Our firm is a 17 attorney firm in Dayton, Ohio. Several of our founding partners are retiring and we have been contemplating exploring a merger with another law firm but are not sure where to start. I would appreciate your ideas.
Start by determining your merger objectives. Why do you want to merge? What do you hope to achieve? Is merger compatible with your strategic plan? What size of firm are you considering?
Once you are sure that merger exploration - in general - makes sense - you should insure that your house is in order. In other words - can anything be done to enhance the value and/or marketability of your firm? For example:
- Do you have a business or strategic plan? If not - how will you convince a potential merger partner that you have a plan for the future and know where you are going? Maybe now is a good time to work on that plan.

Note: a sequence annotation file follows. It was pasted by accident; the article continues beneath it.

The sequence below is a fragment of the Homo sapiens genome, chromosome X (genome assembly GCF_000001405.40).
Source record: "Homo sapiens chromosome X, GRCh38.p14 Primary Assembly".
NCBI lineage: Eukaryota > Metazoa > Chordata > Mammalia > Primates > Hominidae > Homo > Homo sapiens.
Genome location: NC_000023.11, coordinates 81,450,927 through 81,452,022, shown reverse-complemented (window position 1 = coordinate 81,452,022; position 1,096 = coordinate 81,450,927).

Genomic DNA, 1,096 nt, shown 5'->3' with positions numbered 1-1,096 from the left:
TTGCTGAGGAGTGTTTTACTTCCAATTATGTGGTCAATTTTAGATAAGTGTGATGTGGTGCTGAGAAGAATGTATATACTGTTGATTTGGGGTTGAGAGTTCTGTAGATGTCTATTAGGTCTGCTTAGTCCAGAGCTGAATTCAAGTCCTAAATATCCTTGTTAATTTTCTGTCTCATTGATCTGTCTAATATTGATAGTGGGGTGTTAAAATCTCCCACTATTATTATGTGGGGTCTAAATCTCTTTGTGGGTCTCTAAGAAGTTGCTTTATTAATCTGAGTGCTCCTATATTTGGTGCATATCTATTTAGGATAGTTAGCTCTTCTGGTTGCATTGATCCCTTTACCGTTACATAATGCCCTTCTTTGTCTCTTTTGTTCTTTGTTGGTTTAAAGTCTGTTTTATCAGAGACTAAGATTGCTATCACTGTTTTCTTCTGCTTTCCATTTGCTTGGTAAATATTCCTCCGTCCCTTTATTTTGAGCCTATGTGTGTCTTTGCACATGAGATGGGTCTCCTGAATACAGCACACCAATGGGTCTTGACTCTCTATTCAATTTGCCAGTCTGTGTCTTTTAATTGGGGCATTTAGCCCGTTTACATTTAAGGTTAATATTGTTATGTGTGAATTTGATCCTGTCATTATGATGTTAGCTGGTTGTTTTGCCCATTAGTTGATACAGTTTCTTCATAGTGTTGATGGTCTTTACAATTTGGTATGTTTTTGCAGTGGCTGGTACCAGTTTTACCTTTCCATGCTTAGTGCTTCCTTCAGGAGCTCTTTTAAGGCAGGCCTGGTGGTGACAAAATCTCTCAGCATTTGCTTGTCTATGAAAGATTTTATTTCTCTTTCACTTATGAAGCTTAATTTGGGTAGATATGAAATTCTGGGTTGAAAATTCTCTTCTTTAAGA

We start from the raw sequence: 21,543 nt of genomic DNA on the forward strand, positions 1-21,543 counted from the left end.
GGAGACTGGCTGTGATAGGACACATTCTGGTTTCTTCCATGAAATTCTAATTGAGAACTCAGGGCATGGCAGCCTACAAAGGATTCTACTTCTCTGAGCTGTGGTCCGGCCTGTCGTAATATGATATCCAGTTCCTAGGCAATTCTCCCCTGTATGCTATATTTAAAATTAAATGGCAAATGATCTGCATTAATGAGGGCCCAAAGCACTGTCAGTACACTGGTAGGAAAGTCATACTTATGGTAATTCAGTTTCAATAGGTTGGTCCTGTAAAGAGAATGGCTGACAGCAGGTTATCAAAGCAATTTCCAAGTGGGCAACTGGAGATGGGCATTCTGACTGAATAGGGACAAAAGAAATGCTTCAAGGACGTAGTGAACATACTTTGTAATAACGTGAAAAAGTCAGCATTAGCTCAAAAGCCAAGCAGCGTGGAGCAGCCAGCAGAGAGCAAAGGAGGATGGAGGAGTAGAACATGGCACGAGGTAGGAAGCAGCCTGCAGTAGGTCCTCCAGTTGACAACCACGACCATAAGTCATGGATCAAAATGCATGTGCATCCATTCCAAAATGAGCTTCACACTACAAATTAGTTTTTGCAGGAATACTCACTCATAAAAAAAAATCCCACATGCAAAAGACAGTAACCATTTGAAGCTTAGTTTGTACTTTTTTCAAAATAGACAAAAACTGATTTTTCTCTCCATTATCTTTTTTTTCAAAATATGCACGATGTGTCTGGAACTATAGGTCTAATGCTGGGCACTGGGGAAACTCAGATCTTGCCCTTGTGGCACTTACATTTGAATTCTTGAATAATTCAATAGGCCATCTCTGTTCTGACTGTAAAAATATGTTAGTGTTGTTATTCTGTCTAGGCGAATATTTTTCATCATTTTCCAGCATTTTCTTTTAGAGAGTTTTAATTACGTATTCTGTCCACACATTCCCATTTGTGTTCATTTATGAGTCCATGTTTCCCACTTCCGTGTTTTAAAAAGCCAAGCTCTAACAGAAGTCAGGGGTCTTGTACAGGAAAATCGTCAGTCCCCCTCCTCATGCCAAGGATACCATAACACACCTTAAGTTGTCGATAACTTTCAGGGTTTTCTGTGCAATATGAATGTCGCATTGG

- Work on and clean up your financials. Improve the financial performance of your practice. Eliminate deadwood. Write-off uncollectable A/R and WIP.
- Avoid entering into long term commitments that might make your firm undesirable to another firm. (new long term leases, risky client matters/cases, loans, admission of new partners, unfunded partner buyouts/retirements, etc.
- Enhance firm image where you can.
- Develop a first class firm profile.
Next, develop a merger marketing plan and begin working the plan. Try to generate enough leads that you can explore merger with several firms rather than engaging in "random merger talks" which often result in isolated merger offers with you having no framework for comparison.
Use an outside consulting firm if you need help organizing, identifying candidates, and managing the process.
Once you have merger candidates identified - the real work begins.
John W. Olmstead, MBA, Ph.D, CMC